As the world is learning, Covid-19 response is a marathon, not a sprint.
Moving into the second phase of this crisis, in addition to continuing our fight for access to protective gear, medical equity, and food, the disability community is expanding advocacy to prevent 7 million students with disabilities from being denied access to education. Once schools reopen, many children with underlying medical conditions will need to remain safely at home. It is vital for them to have access to a full curriculum, just like anyone else. Education funders are urgently needed to fight for appropriate and accessible online education and support.
In the weeks ahead, there will be a major battle for the next round of federal funding to address the pandemic. It will be vital for state and local governments to get the money they need to enable home- and community-based support for people with disabilities to live as independently as possible.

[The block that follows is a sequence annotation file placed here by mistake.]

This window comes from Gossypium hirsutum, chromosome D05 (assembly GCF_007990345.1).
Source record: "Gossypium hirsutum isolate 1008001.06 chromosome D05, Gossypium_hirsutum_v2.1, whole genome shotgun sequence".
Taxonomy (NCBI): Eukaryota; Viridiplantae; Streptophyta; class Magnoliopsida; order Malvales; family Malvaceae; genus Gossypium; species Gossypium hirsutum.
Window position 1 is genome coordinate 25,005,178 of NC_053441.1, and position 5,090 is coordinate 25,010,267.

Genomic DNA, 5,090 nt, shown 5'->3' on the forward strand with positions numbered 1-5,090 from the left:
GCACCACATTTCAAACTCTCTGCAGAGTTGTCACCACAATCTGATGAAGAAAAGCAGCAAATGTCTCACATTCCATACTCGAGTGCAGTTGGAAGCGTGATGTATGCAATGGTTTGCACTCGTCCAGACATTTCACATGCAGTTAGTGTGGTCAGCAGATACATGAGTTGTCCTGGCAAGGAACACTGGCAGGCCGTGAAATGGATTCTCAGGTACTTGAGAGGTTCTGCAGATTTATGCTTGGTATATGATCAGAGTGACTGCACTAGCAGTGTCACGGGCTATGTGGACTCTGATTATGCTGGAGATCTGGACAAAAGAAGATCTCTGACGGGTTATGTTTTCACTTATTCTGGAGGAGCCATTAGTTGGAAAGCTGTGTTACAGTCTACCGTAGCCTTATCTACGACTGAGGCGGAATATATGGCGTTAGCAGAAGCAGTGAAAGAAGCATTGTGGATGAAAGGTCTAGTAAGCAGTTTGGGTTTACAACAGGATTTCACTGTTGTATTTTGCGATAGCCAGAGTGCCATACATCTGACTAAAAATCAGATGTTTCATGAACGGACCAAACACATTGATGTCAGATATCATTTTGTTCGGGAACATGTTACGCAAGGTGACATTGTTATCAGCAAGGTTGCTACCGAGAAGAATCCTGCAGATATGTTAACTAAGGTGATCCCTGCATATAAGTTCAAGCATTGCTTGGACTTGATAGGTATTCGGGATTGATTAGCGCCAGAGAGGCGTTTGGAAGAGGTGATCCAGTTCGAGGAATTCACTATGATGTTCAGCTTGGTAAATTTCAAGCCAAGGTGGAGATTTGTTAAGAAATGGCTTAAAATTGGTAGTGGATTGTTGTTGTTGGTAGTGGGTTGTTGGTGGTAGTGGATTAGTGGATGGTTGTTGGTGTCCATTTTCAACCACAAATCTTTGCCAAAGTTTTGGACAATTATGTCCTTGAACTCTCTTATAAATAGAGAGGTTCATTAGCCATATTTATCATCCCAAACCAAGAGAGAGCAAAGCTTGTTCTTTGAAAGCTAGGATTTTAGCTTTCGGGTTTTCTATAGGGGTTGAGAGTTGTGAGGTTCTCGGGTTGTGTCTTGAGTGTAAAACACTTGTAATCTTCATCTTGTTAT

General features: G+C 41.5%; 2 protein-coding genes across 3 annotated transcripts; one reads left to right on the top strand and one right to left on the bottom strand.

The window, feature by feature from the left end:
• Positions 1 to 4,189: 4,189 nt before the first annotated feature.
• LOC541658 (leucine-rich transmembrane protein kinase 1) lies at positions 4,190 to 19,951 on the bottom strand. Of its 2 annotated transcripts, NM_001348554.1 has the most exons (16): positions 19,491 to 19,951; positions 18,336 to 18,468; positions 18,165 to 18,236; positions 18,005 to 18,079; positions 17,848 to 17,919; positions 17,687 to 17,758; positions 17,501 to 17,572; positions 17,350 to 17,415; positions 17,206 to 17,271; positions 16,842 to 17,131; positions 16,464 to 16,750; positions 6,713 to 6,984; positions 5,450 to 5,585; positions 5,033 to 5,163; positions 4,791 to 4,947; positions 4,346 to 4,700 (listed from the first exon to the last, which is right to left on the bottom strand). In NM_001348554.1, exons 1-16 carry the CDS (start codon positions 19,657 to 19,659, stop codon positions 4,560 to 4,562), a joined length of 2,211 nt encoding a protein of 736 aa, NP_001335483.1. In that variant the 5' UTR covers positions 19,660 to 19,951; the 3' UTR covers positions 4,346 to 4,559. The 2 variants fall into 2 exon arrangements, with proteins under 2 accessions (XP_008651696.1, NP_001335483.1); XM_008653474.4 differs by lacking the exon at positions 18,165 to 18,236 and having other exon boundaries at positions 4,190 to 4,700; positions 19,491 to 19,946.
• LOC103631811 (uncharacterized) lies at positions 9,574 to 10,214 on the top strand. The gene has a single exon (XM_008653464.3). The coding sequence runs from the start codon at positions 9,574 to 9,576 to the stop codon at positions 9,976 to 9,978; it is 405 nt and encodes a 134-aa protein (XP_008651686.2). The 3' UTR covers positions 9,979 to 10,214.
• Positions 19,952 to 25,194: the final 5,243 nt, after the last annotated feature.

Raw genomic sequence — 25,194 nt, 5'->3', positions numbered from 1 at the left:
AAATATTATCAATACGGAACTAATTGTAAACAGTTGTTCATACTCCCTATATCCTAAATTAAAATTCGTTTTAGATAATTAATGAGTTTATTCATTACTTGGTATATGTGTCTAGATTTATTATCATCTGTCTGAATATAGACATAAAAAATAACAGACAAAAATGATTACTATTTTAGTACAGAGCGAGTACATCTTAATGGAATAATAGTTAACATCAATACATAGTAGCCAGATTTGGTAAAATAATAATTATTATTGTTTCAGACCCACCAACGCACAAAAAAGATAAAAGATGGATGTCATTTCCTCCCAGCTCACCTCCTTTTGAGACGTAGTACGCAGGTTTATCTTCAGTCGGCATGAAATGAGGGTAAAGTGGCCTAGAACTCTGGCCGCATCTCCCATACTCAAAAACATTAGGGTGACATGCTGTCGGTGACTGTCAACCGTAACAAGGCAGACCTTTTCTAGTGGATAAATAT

As communities, nonprofits, and employers adapt, people with disabilities risk being pushed further into the margins. This largely happens unintentionally, as well-meaning people and groups create more barriers to inclusion and success.
A major study conducted before the pandemic showed that less than 20 percent of nonprofits and funders are fully accessible to people with disabilities. That is why, in conjunction with 18 philanthropy-serving and nonprofit organizations, RespectAbility, offers free online training on how to include people with disabilities in the Covid-19 response team. More than 700 leaders already have completed the full free program, and readers are encouraged to do so, too.
It is vital for people with disabilities to bring their experience, skills, and innovations forward to help solve the challenges that affect all of us. From climate-change activist Greta Thunberg, who is autistic, to others who are on the forefront of positive change, people with disabilities have a lot to contribute.